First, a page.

In short, alt text is an attribute that is added to the html of a page to tell the user what is contained in an image. There are various applications of alternative text in SEO and web development circles, but the most important point to note is that it should be an accurate description of the image itself  nothing more, nothing less. (Note: whilst these are technically ‘alt attributes’, they are commonly referred to as ‘alt tags’. Potayto, Potahto…)

Does the user see an image’s alt text?

If you were to land on a web page that is displaying and functioning properly, you would not immediately be able to see the alternative text on an image. Instead, you would just see the image. However, there are certain instances in which the alt text would be displayed to the user:

  • When the browser cannot render the image (usually due to slow internet connection)
  • When the user has a screen reader – an accessibility function commonly used by users who are visually impaired or partially sighted
  • When the user has set their browser to text-only mode or has disabled images on their browser (again, usually due to slow internet connection)
  • When the user hovers their cursor over the image

Why is alt text important for SEO?

A picture says a thousand words… to humans. Unfortunately (or fortunately, depending on on your view of AI) Google is not a human being and is therefore limited in its capabilities. Although Google cannot ‘read’ the content of images, some have claimed that Google can read text within an image. But we tend to prefer taking information from the horse’s mouth, and in their Webmaster Guidelines Google explicitly say that their crawler cannot read text in images. This may change as OCR (Optical Character Recognition) advances, but at the moment they advise simply using alt text to provide a description of an image. This isn’t just for the user’s sake, but also for Google’s!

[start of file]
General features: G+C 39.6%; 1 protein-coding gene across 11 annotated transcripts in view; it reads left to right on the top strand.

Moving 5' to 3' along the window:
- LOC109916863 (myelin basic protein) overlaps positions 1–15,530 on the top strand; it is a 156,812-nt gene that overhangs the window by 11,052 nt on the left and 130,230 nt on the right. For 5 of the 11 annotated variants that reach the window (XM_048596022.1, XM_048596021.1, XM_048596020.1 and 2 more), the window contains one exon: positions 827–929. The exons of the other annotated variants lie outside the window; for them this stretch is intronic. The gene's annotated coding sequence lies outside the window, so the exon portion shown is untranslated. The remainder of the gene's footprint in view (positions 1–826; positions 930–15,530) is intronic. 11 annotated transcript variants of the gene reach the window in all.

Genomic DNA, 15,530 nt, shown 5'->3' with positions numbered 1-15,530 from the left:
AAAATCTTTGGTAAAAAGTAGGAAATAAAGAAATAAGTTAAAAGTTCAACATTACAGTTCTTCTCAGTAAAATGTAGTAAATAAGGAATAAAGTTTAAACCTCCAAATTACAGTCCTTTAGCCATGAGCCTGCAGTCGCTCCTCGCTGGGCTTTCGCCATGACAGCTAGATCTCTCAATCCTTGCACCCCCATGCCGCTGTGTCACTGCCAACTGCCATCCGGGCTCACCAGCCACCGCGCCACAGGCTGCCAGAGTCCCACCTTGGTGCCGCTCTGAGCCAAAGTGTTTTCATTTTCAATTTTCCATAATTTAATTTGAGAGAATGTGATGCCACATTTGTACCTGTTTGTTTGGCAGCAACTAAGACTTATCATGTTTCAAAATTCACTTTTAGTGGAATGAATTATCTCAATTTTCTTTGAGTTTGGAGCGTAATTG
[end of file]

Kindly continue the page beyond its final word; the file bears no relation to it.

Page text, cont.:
As web design rapidly moves towards less text-heavy sites and more image-led ones, Google is forced to work with much less information that the crawler can read (i.e. text). As a result, alt attributes can be used to fill in the gaps of Google’s knowledge, i.e give a description of an image’s content. Google also recommend that you include some descriptive text in the content around the image as well as in the alt attribute.

As is the theme with all of our SEO tips, the alt text of an image should be an accurate description of the image itself. In turn, for the sake of user experience, your images should be relevant to the text on the page and the subject in question. All this emphasis on relevance and accuracy makes alt text a good place to add some useful search terms.

Since it acts as a description of images, alternative text is a key factor in image search. Whilst SEO is mainly focussed on organic search results, you can’t ignore the importance of image search when dealing specifically with images. Including great imagery on your site which then ranks on image search should be viewed as another opportunity to capture your target audience. The title of the image should also be optimised, replacing those jumbled numbers that are automatically outputted by cameras or phones (just make sure that your title and alt text are relatively similar).

Technical implementation of alt text

In most CMS’ there will be an alternative text function to each image. In WordPress, simply click on the image once it has been uploaded to the gallery and there will be a box on the right hand side underneath the image title with a caption that says ‘Alt Text’.

The code for alt text is as follows:

<image src=”” alt=”insert alt text here”/>